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William Curran; Are transparent motions represented simultaneously. Journal of Vision 2002;2(7):651. https://doi.org/10.1167/2.7.651.
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© ARVO (1962-2015); The Authors (2016-present)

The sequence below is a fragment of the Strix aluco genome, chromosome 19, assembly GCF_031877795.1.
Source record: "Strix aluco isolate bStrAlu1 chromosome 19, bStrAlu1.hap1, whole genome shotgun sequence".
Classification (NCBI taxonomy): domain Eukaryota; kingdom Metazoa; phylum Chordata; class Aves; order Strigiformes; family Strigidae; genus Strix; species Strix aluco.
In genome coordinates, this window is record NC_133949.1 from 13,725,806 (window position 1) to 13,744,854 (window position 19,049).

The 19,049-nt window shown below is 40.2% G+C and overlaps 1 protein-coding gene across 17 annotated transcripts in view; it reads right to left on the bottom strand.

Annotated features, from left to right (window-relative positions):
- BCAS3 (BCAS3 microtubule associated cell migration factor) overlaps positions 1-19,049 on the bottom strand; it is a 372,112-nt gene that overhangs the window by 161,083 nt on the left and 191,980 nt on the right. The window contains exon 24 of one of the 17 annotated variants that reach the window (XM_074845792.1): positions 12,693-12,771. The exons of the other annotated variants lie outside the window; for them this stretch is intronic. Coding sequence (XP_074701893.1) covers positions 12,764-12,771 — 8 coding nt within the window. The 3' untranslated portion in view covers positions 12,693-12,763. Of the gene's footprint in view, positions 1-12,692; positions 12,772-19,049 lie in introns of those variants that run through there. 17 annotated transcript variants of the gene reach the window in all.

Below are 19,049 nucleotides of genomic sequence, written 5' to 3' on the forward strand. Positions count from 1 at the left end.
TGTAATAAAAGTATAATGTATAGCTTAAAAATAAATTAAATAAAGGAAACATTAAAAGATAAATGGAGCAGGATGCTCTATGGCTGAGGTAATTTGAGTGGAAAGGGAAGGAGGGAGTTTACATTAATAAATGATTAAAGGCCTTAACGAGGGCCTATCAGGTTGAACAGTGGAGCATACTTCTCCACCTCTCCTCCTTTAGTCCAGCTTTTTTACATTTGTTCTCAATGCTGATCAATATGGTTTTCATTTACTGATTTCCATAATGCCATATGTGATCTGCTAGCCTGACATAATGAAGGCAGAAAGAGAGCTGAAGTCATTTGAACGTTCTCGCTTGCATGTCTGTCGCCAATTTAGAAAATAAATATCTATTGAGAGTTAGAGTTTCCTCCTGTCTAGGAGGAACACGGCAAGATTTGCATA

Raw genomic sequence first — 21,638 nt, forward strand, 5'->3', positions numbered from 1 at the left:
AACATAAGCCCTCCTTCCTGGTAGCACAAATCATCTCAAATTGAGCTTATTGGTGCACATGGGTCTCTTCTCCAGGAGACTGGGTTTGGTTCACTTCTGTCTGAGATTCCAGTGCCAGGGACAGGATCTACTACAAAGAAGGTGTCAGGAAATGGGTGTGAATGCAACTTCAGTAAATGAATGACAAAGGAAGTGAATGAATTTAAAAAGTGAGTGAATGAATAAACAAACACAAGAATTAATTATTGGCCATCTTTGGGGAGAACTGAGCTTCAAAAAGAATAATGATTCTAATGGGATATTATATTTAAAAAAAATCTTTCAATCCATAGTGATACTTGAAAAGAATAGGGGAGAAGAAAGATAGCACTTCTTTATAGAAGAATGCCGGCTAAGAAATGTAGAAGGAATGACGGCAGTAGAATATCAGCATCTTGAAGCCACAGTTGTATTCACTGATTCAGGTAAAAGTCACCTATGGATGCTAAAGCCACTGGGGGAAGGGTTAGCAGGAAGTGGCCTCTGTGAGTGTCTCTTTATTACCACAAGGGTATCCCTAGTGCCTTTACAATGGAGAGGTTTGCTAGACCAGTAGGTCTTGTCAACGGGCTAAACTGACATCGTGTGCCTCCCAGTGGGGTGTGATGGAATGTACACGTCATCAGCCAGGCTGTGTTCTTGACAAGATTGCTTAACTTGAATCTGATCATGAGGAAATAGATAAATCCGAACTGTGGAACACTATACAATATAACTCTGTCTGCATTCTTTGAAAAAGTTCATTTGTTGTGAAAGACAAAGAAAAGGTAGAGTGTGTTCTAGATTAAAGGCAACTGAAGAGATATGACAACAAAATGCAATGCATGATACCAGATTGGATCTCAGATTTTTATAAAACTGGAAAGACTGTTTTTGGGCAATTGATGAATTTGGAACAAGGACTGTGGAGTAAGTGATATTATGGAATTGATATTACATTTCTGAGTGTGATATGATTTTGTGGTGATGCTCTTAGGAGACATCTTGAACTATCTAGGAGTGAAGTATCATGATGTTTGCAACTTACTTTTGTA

Background. Locally-paired stimuli have been used to demonstrate that transparent motions are not represented at the same point in space. Most studies of motion-defined transparency assume that transparent motions are represented at the same point in time. With the exception of one study (de Bruyn & Orban, 1993) this assumption has gone untested. The purpose of this research is to test the above assumption using stimuli made up of simple, translating motions. Methods. Observers were presented with stimuli containing either a) two sets of translating dots moving approximately orthogonal to each other, b) two spatially segregated sets of dots moving in approximately orthogonal directions, or c) one set of translating dots superimposed on a background of randomly moving dots. In the first two conditions observers judged whether dot surface directions differed by more or less than 90o; in the third condition observers judged the direction of translating dots relative to the nearest cardinal direction. Stimulus duration was progressively decreased. Results. Performance in the superimposed motions tasks (a and c) differed, with observers needing more time to reliably make judgements requiring the detection of two motions. Performance in the segregated motions task, however, was comparable with performance in the single motion task. Conclusions. At first glance the data suggest that transparent motions are not represented simultaneously, yet segregated motions are. Alternatively, poorer performance in the transparent-motions orthogonal task at shorter stimulus duration may be a consequence of random local pairing of dots, which would result in degraded transparency, rather than an inability to represent two transparent motions simultaneously. Early results of on-going experiments support the latter explanation.
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